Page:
Matrox video wall technology keeps France’s national railway on track – .

Matrox video wall technology keeps France’s national railway on track – .

From its reliable performance to its superior display capabilities, the Matrox and AGELEC video wall solution has enabled the French National Railway Company (SNCF) to move forward with the creation of the new operational center. from its Lyon-Part-Dieu station. The station operations center (COEG) is now equipped with two control rooms specially designed for site management and 24/7 customer support, and powered by the Matrox-AGELEC video wall controller solution.

According to Manuel Amenedo, Project Director at SNCF’s Auvergne Rhône Alpes Regional Station Management Team, the COEG plays an essential role in the daily functioning of the SNCF. “The head of COEG translates the railway language for the passengers at the station,” he said.

Field-proven video wall solution
SNCF wanted to modernize the operational center of Lyon-Part-Dieu station for several reasons. First, in order to ensure the real-time display of the information transmitted to passengers at the station, especially during disrupted periods. Second, to help the COEG to become the station control center with the train conductor present in the station.

The operational center of the Lyon-Part-Dieu station should therefore be equipped with a high-density capture and exit image wall solution to make passenger information more reliable thanks to a real-time and high-quality display. . Having already had a positive assessment with the AGELEC AGCWall video wall solution, controller systems integrating Matrox IP capture and encoding / decoding cards and multi-screen graphics cards, SNCF did not hesitate to add the technologies of confidence in the installation of Lyon-Part-Dieu. “The combination of Matrox and AGELEC video wall technologies has proven itself in demanding 24/7 SNCF environments,” said Guillaume Guerin, CEO of AGELEC. “We have already deployed 20 of these robust and reliable systems across the network, and our operators have noticed improved decision-making and information-sharing capabilities thanks to high-performance video walls in every control room installation. . “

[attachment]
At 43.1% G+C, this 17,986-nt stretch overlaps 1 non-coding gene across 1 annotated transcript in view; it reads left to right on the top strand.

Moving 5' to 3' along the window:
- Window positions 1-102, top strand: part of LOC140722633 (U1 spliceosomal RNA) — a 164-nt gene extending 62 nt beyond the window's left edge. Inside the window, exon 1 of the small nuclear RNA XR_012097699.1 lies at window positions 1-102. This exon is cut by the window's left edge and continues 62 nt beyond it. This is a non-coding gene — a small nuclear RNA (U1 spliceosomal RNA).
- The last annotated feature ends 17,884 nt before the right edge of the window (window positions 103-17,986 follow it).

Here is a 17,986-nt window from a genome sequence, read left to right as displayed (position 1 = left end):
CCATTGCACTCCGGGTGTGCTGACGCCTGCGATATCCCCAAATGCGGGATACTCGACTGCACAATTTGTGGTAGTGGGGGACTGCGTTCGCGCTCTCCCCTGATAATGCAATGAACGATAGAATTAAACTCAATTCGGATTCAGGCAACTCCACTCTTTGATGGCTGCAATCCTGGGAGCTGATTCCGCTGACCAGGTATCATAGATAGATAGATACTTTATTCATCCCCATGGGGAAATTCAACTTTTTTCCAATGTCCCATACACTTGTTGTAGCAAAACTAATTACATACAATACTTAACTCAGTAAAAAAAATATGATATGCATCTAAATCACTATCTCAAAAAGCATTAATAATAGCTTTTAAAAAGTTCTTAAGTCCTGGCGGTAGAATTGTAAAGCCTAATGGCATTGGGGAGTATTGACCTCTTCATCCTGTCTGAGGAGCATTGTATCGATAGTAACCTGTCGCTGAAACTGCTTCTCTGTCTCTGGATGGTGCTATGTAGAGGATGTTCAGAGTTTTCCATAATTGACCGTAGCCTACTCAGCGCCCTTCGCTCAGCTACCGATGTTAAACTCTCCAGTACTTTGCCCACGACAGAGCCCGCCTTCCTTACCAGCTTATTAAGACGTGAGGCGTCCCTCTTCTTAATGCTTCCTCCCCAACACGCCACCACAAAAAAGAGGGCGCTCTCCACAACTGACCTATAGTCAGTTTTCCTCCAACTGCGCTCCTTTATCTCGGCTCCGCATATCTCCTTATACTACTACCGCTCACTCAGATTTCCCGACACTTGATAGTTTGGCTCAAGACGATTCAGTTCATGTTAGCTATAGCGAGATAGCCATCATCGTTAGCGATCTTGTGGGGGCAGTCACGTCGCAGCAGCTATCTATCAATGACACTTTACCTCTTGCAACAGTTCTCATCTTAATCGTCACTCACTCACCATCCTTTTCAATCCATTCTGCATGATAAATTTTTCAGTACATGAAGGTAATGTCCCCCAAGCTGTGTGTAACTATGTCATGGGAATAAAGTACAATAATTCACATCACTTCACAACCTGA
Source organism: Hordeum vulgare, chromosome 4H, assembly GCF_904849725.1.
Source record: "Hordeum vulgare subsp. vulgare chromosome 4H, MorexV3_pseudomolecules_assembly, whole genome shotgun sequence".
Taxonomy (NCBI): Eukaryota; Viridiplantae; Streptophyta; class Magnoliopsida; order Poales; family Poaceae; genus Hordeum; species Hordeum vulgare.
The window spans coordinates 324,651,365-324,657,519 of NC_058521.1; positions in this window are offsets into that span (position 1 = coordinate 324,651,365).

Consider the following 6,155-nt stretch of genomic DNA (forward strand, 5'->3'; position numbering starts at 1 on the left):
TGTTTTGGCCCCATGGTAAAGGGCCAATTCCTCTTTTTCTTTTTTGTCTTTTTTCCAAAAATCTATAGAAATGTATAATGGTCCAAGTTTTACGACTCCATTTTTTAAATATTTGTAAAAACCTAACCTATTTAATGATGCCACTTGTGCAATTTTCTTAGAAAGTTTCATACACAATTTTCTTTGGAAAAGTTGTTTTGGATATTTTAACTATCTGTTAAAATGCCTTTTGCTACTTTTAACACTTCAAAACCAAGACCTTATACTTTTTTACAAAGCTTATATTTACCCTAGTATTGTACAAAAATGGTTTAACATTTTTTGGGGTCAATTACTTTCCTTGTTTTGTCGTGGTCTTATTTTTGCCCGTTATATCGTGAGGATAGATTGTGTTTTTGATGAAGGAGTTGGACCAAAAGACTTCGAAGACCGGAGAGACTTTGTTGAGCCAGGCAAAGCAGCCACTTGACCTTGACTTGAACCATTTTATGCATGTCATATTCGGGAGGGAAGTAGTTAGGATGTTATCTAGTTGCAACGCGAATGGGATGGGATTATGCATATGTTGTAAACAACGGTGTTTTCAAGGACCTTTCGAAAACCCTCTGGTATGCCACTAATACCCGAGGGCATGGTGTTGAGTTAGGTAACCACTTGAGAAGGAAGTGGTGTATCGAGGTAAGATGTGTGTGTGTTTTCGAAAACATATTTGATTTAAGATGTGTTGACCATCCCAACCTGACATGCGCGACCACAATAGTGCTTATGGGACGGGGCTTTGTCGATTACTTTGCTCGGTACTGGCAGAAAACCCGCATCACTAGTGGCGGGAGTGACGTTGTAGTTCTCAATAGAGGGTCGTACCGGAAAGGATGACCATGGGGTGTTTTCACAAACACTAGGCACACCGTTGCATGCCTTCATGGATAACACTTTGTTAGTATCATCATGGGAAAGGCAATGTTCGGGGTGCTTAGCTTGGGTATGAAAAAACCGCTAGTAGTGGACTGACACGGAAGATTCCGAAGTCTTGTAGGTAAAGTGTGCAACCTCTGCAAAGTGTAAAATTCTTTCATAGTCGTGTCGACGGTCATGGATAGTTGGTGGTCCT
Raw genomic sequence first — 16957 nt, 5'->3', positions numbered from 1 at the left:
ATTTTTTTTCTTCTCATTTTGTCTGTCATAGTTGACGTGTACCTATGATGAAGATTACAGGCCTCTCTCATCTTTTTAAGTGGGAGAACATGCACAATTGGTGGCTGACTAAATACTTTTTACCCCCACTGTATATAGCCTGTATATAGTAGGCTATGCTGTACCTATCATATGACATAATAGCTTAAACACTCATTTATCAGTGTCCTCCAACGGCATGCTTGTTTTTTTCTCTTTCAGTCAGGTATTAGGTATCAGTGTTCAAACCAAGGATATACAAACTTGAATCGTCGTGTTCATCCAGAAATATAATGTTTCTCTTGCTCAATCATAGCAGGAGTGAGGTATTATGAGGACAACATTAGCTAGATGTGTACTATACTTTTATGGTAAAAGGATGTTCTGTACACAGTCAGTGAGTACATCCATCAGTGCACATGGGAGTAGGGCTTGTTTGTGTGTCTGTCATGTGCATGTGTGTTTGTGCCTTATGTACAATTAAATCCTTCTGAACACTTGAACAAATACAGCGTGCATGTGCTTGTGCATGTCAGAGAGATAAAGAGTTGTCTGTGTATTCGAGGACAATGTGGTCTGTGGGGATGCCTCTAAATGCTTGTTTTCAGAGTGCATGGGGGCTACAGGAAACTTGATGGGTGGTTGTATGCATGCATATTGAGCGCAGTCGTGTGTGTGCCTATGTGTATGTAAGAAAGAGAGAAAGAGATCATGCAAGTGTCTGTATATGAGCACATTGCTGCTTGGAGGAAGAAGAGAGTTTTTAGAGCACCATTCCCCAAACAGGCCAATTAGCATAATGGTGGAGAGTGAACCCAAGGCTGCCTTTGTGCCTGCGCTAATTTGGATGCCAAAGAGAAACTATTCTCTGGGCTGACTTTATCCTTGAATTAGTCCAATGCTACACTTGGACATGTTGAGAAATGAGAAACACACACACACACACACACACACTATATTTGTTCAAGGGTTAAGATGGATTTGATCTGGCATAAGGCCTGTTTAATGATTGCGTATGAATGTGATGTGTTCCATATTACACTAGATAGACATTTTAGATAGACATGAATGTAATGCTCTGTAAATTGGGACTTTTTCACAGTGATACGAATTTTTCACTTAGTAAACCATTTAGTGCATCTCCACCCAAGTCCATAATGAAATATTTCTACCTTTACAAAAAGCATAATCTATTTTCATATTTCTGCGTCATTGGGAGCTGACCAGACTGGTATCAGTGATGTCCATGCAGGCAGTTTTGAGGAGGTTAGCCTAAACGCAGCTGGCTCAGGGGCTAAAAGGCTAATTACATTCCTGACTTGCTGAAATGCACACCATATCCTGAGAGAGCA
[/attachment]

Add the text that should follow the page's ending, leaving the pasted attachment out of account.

Easy management of train and passenger flows
In the main control room, an AGCWall controller equipped with Matrox Mura IPX capture cards and Matrox multiscreen graphics cards captures and displays 14 HDMI video streams on a 10 × 2 video wall with 49-inch screens. This video wall configuration allows operators to have full access to information on train departures, arrivals and connections. In the secondary control room, SNCF uses a second Matrox-powered AGCWall controller to capture seven HDMI video streams for display on a 3 × 2 video wall setup with 40-inch screens.

With the powerful and flexible Matrox-AGELEC solution, SNCF is able to distribute information sources in each space and enjoy flawless display quality on video walls. Thanks to the recording of scenarios corresponding to the types of setbacks that may be encountered, SNCF is also able to ensure the display of the most relevant information. In addition, AGELEC’s AGCWEB software allows SNCF to easily disseminate information within its COEG.

Maximize efficiency while minimizing costs
Designed to be easily deployed, Matrox video wall cards enabled the rapid installation of the AGCWall video wall solution for the two control rooms at Lyon-Part-Dieu stations. In addition, the ability of Matrox video wall technology to capture multiple video sources while driving multiple high-quality video screens has enabled SNCF to achieve rapid viewing of simultaneous and easy-to-read content from all sources. data points available – which is essential for the 24-hour monitoring and management of the Gare de Lyon-Part-Dieu.

“The Lyon-Part-Dieu operational center has seen several key operational improvements since the deployment of the Matrox and AGELEC video wall solution,” said Amenedo. “Video walls play an essential role in managing communication between operators and station managers, and in minimizing delays caused by service disruptions. “


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